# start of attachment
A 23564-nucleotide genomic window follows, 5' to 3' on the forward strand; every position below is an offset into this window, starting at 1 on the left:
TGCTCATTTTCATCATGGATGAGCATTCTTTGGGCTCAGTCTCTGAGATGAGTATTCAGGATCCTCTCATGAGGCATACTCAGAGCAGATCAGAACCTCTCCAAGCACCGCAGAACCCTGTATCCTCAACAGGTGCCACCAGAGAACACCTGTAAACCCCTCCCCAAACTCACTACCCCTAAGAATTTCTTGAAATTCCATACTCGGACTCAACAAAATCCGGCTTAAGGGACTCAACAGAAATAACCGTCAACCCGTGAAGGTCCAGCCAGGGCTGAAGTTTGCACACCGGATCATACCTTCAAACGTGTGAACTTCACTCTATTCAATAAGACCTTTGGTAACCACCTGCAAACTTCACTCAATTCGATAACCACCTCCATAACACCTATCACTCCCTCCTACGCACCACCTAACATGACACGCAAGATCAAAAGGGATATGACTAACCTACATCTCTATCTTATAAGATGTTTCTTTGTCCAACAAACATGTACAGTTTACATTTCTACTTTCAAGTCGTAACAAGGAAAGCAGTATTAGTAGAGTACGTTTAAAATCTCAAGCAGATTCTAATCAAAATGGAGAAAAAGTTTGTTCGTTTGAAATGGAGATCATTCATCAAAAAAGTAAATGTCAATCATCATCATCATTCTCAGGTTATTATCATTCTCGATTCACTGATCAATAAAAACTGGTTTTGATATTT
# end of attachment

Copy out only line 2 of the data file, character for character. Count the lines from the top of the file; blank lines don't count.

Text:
TGCTCATTTTCATCATGGATGAGCATTCTTTGGGCTCAGTCTCTGAGATGAGTATTCAGGATCCTCTCATGAGGCATACTCAGAGCAGATCAGAACCTCTCCAAGCACCGCAGAACCCTGTATCCTCAACAGGTGCCACCAGAGAACACCTGTAAACCCCTCCCCAAACTCACTACCCCTAAGAATTTCTTGAAATTCCATACTCGGACTCAACAAAATCCGGCTTAAGGGACTCAACAGAAATAACCGTCAACCCGTGAAGGTCCAGCCAGGGCTGAAGTTTGCACACCGGATCATACCTTCAAACGTGTGAACTTCACTCTATTCAATAAGACCTTTGGTAACCACCTGCAAACTTCACTCAATTCGATAACCACCTCCATAACACCTATCACTCCCTCCTACGCACCACCTAACATGACACGCAAGATCAAAAGGGATATGACTAACCTACATCTCTATCTTATAAGATGTTTCTTTGTCCAACAAACATGTACAGTTTACATTTCTACTTTCAAGTCGTAACAAGGAAAGCAGTATTAGTAGAGTACGTTTAAAATCTCAAGCAGATTCTAATCAAAATGGAGAAAAAGTTTGTTCGTTTGAAATGGAGATCATTCATCAAAAAAGTAAATGTCAATCATCATCATCATTCTCAGGTTATTATCATTCTCGATTCACTGATCAATAAAAACTGGTTTTGATATTT